I needed a distributor clamp too. For this application, I picked an old faithful (I’ve used them for years because they’re super heavy duty, built from steel, and never move when you lock them down): Moroso part number MOR-26200. Although Moroso includes a stud, nut, and washer, I opted for an ARP stud kit, part number ARP-430-170.


8. Damper Bolt

This is the special half inch square drive damper bolt ARP offers for big block Chevys. As noted in the article, the bolt allows you to spin the engine over with a breaker bar and an extension, no socket necessary. (Image/Wayne Scraba)

I needed a damper bolt of some sort and after perusing the Summit Racing catalog, I selected a special square drive bolt from ARP (part number 135-2503) for the build. What makes it special is the fact the ID on the bolt head is machined so that you can insert a common half inch drive extension into the bolt and then turn the engine over by hand with a breaker bar. Very cool.


9. Fasteners, Fasteners, Fasteners

Getting the right collection of fasteners for an engine build isn’t exactly easy. Here’s a look at a small sampling of the pieces needed to put together a big block Chevy. (Image/Wayne Scraba)

Some of the final pieces of my engine assembly puzzle were fasteners. There are a lot of them. I primarily chose premium fasteners from ARP. Included in the mix is a set of ARP head bolts for the Brodix heads I’m using (ARP part number 135-3601).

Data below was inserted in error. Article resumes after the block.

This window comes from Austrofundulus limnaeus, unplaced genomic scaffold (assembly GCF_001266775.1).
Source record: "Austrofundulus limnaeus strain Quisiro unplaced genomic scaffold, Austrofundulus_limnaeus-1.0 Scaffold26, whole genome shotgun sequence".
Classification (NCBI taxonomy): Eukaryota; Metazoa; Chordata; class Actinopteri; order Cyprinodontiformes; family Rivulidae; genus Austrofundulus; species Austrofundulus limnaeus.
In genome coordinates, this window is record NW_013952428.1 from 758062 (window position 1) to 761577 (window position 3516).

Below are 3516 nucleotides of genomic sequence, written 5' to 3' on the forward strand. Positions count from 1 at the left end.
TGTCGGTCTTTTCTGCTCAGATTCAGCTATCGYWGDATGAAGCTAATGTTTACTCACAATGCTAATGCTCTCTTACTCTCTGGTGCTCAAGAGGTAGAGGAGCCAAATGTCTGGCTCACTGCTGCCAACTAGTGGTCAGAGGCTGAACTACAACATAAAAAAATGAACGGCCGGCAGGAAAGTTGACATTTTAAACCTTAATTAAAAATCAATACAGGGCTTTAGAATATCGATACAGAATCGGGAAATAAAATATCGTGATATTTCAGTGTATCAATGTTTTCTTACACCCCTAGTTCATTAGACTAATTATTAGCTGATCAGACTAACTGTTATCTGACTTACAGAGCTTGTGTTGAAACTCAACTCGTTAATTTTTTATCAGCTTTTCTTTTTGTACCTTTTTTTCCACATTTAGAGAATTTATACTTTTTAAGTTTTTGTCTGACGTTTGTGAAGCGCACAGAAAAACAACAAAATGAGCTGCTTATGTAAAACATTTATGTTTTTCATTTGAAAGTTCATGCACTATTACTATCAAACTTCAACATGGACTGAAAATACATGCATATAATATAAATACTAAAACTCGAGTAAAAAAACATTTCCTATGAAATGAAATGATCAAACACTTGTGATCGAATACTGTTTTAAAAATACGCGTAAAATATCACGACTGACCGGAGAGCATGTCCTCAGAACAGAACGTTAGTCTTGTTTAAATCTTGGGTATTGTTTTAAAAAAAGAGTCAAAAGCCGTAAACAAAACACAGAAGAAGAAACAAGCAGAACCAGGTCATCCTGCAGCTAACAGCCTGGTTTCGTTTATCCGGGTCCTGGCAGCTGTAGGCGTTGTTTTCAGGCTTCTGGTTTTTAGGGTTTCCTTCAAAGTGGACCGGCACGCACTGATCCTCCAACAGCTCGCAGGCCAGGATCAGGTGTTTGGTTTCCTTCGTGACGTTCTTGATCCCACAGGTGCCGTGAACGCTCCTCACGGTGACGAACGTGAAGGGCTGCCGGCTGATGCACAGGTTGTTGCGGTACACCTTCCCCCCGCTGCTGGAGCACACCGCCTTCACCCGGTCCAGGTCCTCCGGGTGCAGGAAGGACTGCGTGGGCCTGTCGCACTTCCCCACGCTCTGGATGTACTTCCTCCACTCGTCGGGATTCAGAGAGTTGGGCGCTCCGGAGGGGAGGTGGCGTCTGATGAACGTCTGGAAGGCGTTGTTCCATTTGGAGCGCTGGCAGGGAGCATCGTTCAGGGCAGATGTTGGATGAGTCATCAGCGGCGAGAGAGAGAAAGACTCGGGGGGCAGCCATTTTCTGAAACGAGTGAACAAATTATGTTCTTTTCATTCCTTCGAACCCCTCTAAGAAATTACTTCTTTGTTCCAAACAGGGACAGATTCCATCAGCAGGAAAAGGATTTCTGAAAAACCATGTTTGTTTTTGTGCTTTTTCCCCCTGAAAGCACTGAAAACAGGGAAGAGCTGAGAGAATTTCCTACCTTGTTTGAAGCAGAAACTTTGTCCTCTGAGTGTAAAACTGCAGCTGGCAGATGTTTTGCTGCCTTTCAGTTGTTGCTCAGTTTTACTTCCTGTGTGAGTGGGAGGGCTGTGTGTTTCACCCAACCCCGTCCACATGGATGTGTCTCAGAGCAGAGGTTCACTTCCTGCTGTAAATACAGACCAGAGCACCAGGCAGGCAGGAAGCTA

Two things to point out: First, you must use the appropriate head bolt for your cylinder head. There are differences. That’s why there are so many part numbers. Secondly, you’ve got to decide on the type of head configuration you want on the bolt. It can be a conventional hex or a 12 point. I picked a conventional hex for the head bolts (for various reasons).

There were a number of other fasteners needed for the build and here I primarily went with ARP stainless steel hardware. This time, I selected 12-point bolts, largely because of their “wrenchability” in tight spaces. 12-points work very well when header or intake clearance is tight.

(There are obviously other fasteners required such as rocker studs, valve cover bolts, oil pan bolts, flywheel to crank bolts, carb studs, and so on, but I already had these in hand.)


10. Spark Plug Indexing Washers

If you index spark plugs (I do), then you need these soft copper washers from Moroso. The kit has multiple thicknesses which allows you to point the plug gap in the direction appropriate for your engine combination. (Image/Wayne Scraba)

The final pieces in my puzzle included spark plug indexing washers. I have a good collection of spark plugs on hand from past racing efforts, so I was covered there. My supply of indexing washers was depleted, so I ordered a set of flat copper indexing washers, Moroso part number 71910. Included in the mix are 30 washers with three thicknesses that allow for easy plug indexing in the chamber.


As you can see, there are more than a few small parts you need to assemble an engine. For some cases, I may have only skimmed the surface.

But one thing is certain: getting all these parts ahead of time sure as heck beats driving all over the place looking for pieces to finish a half-built engine.

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Author: Wayne Scraba

Wayne Scraba is a diehard car guy and regular contributor to OnAllCylinders. He’s owned his own speed shop, built race cars, street rods, and custom motorcycles, and restored muscle cars. He’s authored five how-to books and written over 4,500 tech articles that have appeared in sixty different high performance automotive, motorcycle and aviation magazines worldwide.